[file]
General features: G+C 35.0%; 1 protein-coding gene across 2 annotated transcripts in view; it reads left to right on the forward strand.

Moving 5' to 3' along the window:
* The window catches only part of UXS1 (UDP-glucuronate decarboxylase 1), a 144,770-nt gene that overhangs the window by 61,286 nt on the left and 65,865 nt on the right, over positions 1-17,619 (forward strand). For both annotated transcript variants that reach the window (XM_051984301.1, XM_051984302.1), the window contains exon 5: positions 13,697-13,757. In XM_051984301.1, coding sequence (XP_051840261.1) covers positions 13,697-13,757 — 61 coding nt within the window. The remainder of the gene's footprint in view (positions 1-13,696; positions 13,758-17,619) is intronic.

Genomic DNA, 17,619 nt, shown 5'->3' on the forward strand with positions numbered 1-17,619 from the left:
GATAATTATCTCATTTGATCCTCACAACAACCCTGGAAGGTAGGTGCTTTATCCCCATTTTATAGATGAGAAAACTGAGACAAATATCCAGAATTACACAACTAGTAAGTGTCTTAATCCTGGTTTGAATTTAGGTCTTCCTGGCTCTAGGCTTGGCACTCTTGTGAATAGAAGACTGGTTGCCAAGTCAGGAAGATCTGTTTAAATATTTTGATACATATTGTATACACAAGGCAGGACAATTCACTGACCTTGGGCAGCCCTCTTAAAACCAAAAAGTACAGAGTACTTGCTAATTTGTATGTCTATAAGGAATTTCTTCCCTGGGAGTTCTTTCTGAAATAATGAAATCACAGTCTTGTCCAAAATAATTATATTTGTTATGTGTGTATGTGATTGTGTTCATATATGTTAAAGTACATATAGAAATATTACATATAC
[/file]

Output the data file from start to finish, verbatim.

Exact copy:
General features: G+C 35.0%; 1 protein-coding gene across 2 annotated transcripts in view; it reads left to right on the forward strand.

Moving 5' to 3' along the window:
* The window catches only part of UXS1 (UDP-glucuronate decarboxylase 1), a 144,770-nt gene that overhangs the window by 61,286 nt on the left and 65,865 nt on the right, over positions 1-17,619 (forward strand). For both annotated transcript variants that reach the window (XM_051984301.1, XM_051984302.1), the window contains exon 5: positions 13,697-13,757. In XM_051984301.1, coding sequence (XP_051840261.1) covers positions 13,697-13,757 — 61 coding nt within the window. The remainder of the gene's footprint in view (positions 1-13,696; positions 13,758-17,619) is intronic.

Genomic DNA, 17,619 nt, shown 5'->3' on the forward strand with positions numbered 1-17,619 from the left:
GATAATTATCTCATTTGATCCTCACAACAACCCTGGAAGGTAGGTGCTTTATCCCCATTTTATAGATGAGAAAACTGAGACAAATATCCAGAATTACACAACTAGTAAGTGTCTTAATCCTGGTTTGAATTTAGGTCTTCCTGGCTCTAGGCTTGGCACTCTTGTGAATAGAAGACTGGTTGCCAAGTCAGGAAGATCTGTTTAAATATTTTGATACATATTGTATACACAAGGCAGGACAATTCACTGACCTTGGGCAGCCCTCTTAAAACCAAAAAGTACAGAGTACTTGCTAATTTGTATGTCTATAAGGAATTTCTTCCCTGGGAGTTCTTTCTGAAATAATGAAATCACAGTCTTGTCCAAAATAATTATATTTGTTATGTGTGTATGTGATTGTGTTCATATATGTTAAAGTACATATAGAAATATTACATATAC